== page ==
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Last interglacial climates of south-eastern Australia : plant and beetle-based reconstructions from Yarra Creek, King Island, Tasmania

Porch, Nick, Jordan, Gregory J., Price, David M., Barnes, Richard W., Macphail, Mike K. and Pemberton, Mike 2009, Last interglacial climates of south-eastern Australia : plant and beetle-based reconstructions from Yarra Creek, King Island, Tasmania, Quaternary science reviews, vol. 28, no. 27-28, pp. 3197-3210, doi: 10.1016/j.quascirev.2009.09.023.

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Title Last interglacial climates of south-eastern Australia : plant and beetle-based reconstructions from Yarra Creek, King Island, Tasmania
Author(s) Porch, NickORCID iD for Porch, Nick orcid.org/0000-0001-7179-3843
Jordan, Gregory J.
Price, David M.
Barnes, Richard W.
Macphail, Mike K.
Pemberton, Mike
Journal name Quaternary science reviews
Volume number 28
Issue number 27-28
Start page 3197
End page 3210
Total pages 14
Publisher Elsevier
Place of publication Amsterdam, The Netherlands
Publication date 2009-12
ISSN 0277-3791
1873-457X
Summary This paper explores the palaeoclimatic significance of a fossil plant and insect record from Yarra Creek, on King Island, between Tasmania and the Australian mainland. The record dates, based upon a thermoluminescence chronology and other evidence, to Marine Isotope Stage 5 (MIS 5); the exact timing is impossible to ascertain given the resolution of the thermoluminescence results and the presence of an unconformity in the dated section. The presence of a cool-temperate rainforest flora, outside its modern range, and other independent evidence, suggest the sequence may represent the last interglacial (MIS 5e) rather than a later MIS 5 substage. Using coexistence methods that compare modern climatic ranges of the taxa in the assemblage we reconstruct independent beetle and plant based annual and seasonal temperate and precipitation parameters. The results imply the assemblage was deposited under a wetter summer climate and suggest conditions of enhanced temperature seasonality. It is probable that enhanced temperature seasonality is a methodological artefact reflecting the rarity of extremely equable climates (like King Island) in modern climate space. This would indicate a limitation of most methods of palaeoclimatic reconstruction that rely on modern datasets – it is only possible to reconstruct past climates as being within the range of values in that currently exist in modern climate space.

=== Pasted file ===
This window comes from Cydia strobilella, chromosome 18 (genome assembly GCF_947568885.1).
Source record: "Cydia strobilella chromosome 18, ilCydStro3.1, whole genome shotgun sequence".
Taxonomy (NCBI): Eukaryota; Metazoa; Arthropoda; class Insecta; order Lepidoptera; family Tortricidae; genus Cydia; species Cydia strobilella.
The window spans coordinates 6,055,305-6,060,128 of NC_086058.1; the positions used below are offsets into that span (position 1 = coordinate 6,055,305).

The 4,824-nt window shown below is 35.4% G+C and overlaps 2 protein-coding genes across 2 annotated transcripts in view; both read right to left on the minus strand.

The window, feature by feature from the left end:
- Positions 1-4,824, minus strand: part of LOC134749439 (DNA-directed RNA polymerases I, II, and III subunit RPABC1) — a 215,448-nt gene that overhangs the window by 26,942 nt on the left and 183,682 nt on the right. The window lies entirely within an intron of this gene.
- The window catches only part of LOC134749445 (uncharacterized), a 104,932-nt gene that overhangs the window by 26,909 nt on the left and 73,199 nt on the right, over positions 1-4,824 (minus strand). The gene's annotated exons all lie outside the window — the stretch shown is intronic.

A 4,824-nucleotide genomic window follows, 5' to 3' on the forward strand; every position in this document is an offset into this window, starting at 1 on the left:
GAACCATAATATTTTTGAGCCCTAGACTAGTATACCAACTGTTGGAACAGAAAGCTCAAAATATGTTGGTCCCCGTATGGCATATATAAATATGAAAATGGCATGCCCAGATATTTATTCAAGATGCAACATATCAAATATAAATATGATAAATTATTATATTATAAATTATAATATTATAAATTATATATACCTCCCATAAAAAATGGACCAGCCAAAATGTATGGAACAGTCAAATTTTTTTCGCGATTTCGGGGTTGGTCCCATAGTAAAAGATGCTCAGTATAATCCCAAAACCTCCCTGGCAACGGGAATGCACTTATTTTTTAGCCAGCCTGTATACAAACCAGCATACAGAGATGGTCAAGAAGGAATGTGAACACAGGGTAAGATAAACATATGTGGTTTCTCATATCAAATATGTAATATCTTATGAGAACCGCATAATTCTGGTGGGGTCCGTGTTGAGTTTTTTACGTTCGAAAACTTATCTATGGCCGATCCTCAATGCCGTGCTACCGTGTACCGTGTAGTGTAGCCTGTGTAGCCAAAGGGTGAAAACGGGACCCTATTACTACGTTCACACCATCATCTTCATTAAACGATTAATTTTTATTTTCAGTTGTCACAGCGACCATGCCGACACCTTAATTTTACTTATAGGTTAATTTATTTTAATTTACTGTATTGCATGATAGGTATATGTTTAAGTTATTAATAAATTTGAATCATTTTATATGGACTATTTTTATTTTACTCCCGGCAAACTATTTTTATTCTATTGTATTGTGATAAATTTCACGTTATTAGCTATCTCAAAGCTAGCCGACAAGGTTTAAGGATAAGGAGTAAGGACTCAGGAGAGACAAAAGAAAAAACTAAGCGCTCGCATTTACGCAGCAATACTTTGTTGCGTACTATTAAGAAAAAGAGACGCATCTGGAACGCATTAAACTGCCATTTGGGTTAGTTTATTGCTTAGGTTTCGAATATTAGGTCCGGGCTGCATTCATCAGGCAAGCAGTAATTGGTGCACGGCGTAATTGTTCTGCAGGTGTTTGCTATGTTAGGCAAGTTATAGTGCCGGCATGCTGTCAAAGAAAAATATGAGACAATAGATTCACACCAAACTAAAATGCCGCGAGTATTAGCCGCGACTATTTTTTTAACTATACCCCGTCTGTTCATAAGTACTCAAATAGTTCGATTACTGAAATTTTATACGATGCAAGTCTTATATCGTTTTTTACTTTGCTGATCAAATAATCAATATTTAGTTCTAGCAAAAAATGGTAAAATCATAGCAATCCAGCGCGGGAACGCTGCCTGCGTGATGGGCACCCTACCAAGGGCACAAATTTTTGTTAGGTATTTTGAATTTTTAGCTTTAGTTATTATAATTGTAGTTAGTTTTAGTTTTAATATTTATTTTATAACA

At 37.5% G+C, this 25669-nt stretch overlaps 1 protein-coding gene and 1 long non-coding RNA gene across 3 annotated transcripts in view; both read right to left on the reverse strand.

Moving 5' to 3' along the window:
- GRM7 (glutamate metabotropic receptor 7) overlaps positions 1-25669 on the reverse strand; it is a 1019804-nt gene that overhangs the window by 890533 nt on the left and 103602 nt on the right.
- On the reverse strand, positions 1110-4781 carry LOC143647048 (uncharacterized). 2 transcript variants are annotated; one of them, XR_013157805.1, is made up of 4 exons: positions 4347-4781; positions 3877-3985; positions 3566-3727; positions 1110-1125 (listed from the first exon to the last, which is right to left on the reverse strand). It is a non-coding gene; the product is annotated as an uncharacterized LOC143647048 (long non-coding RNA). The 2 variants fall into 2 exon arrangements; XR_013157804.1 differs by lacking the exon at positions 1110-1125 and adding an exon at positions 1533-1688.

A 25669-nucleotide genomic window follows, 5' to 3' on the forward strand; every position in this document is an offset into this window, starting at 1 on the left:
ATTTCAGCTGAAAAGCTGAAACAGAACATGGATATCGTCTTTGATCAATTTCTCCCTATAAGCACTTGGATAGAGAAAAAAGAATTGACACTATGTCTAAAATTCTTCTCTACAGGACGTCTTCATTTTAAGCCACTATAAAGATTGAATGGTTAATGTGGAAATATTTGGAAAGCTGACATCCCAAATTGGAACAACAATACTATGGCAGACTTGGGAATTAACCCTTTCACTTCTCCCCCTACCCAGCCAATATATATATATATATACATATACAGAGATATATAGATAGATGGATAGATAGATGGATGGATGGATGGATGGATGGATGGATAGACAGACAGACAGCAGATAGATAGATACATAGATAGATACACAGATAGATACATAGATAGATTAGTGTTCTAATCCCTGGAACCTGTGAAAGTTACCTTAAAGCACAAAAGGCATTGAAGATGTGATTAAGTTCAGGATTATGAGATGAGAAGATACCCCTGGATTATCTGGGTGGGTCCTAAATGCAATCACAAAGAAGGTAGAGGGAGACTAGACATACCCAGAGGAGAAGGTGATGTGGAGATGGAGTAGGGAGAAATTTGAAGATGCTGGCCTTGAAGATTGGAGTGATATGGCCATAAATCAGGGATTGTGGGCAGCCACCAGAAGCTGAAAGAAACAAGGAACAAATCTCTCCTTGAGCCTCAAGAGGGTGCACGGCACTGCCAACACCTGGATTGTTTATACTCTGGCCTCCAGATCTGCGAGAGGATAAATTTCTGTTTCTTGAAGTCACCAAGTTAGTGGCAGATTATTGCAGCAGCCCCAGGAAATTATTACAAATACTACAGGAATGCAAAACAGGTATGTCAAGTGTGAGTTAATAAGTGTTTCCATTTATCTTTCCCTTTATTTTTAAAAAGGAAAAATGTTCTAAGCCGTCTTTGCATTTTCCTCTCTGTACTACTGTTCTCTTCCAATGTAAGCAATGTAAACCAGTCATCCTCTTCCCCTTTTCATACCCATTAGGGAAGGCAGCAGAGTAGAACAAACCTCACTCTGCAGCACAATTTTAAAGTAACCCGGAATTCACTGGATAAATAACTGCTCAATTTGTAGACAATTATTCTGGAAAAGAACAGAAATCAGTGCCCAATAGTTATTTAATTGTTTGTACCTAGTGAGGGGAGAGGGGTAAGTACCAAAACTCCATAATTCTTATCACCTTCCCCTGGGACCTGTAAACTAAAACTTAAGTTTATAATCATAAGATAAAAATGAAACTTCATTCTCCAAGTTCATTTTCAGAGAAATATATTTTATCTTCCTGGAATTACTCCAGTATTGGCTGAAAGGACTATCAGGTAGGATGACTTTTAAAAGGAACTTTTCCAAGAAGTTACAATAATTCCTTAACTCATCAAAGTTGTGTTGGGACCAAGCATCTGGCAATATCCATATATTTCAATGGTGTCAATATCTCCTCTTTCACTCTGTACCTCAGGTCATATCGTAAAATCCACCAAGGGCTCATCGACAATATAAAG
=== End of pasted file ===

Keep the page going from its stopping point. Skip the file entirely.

Language eng
DOI 10.1016/j.quascirev.2009.09.023
Field of Research 050202 Conservation and Biodiversity
Socio Economic Objective 970105 Expanding Knowledge in the Environmental Sciences
HERDC Research category C1.1 Refereed article in a scholarly journal
Copyright notice ©2009, Elsevier
Persistent URL http://hdl.handle.net/10536/DRO/DU:30030868

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